Home' Scoop Homes and Art : Insite 27 Summer 2010 Contents UP CLOSE artisan
zircon doesn’t have the lovely, warm, soft, desirable feel that tin has.
Tile manufacturing became impersonal and lost that crafty, arty,
handmade feeling. It became predictable,” he says.
Robert’s work is anything but predictable and this is what people
love. What he’s created in Medina is unique. For one thing, he’s the
only commercial tile manufacturer in WA – of any kind. And in
terms of the processes and what he offers, he knows of no one else
doing the same thing. Adding to the appeal of this tile hub is that
anyone can work here, using Robert’s tiles and expertise to create
their own artisan pieces. If required, he gives a $100 crash course
in basic techniques of mosaic. “I love the interaction with people
coming and working in this space, and I love helping them bring
to fruition what they imagine,” he says.
Robert came up with the name Labyrinth with his daughters
Sarah and Emma. “It means journey, and without expanding too
much, that’s definitely what I’ve been on.” Robert keeps his journey
to himself – it’s more suited to a book than a small article – but
suffice to say he’s overcome many challenges in his life and while his
lows have been low, his highs have f uelled his creative passion.
Working in the building trade as a teenager, there was
always an underlying creative potential. He found an interest in
refractory brick laying – basically anything to do with kilns and
heat containment – and from there he left the building industry,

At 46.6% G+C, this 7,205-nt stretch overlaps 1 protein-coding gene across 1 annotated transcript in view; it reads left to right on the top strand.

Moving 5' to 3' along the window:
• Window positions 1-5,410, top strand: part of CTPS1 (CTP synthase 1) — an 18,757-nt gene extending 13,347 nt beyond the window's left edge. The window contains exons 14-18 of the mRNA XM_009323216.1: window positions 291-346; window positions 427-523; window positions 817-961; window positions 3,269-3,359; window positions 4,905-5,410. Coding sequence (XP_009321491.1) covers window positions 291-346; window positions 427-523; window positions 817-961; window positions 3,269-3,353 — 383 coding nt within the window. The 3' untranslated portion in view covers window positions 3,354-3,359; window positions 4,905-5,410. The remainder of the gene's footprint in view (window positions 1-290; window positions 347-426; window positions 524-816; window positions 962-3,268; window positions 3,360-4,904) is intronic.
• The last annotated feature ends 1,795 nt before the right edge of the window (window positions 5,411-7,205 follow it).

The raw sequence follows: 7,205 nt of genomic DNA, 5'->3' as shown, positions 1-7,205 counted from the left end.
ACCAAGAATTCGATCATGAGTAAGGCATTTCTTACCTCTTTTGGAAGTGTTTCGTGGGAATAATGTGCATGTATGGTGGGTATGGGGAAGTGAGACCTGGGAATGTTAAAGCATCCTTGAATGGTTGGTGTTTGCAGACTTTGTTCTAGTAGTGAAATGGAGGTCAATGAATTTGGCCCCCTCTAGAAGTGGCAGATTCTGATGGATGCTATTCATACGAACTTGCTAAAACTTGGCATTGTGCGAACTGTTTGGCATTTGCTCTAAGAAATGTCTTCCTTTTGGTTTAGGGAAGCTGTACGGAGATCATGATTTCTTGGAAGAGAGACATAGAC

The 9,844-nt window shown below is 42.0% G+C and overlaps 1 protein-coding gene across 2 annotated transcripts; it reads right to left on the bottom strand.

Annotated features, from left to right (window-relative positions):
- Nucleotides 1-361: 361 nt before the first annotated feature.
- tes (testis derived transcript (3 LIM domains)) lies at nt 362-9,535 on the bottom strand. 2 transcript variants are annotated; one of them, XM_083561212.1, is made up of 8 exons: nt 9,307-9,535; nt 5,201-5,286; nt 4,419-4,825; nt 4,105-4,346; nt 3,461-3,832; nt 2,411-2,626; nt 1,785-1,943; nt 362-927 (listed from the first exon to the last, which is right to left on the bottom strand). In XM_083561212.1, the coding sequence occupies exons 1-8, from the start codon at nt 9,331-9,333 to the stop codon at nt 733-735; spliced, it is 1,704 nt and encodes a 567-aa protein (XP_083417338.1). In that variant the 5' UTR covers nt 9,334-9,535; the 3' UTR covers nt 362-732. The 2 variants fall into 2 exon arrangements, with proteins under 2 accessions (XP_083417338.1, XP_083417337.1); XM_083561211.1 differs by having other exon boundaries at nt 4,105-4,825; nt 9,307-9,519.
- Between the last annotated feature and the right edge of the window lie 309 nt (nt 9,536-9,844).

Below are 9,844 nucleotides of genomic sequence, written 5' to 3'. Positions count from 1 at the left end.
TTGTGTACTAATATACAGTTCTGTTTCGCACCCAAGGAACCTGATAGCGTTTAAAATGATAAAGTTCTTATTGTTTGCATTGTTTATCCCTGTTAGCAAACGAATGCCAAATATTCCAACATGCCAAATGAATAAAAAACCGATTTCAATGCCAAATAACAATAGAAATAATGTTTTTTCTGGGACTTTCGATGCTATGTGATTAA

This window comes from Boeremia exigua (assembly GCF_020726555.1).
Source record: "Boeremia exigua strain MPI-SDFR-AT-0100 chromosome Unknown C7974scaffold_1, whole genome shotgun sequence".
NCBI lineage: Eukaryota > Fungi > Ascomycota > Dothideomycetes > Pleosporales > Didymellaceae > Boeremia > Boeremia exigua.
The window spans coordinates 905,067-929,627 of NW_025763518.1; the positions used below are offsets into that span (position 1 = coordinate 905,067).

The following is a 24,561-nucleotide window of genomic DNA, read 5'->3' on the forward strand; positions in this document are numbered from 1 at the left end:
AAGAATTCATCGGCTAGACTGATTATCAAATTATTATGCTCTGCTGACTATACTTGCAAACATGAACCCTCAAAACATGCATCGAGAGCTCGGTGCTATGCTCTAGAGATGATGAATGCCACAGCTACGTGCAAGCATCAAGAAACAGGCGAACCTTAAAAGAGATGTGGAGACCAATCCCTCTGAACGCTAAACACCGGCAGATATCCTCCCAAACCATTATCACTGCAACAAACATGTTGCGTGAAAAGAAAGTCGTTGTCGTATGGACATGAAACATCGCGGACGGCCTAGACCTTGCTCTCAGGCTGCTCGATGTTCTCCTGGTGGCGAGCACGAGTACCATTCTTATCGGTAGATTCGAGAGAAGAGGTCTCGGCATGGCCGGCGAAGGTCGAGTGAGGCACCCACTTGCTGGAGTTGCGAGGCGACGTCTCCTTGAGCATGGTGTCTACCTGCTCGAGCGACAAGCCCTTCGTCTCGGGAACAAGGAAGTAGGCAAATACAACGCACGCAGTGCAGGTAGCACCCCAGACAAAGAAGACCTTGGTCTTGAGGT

discovered clay, and moved to Pemberton where he became a potter.
Robert became interested in saggar firing – housing his pots
in ceramic, box-like containers (saggars) in a kiln to create a
different atmosphere, and often including seaweed or sawdust to
produce dramatic ma rkings on the pots. Working from painter and
ceramicist Guy Grey-Smith’s studio in Pemberton (“thanks to his
wife, Helen”), Robert became the Pemberton Potter and opened a
studio shop called Terrapotta Art Line. He also had a shop of the same
name in Cottesloe, and was featured in the inaugural exhibition of
Claremont’s Bay Gallery. And his work sta rted to be recognised.
After a few moves, including to Bridgetown and back to the big
smoke, it was in his Leake Street Pottery premises in Fremantle that,
by default, he started making floor tiles. “I was making square slab
pots and I realised the sides were potentially floor tiles.” It came at
a time when he couldn’t compete with imported pots flooding the
market. “My commercial pottery had to stop – the only viable thing
to continue was the art line... It made me change course into tiles.”
Robert bought a house in Kwinana and started manufacturing
tiles in the backyard, ultimately leading to what can be seen at
Labyrinth Mosaics. It’s been a process of “original discovery” for
100 INSITE SUMMER 2010
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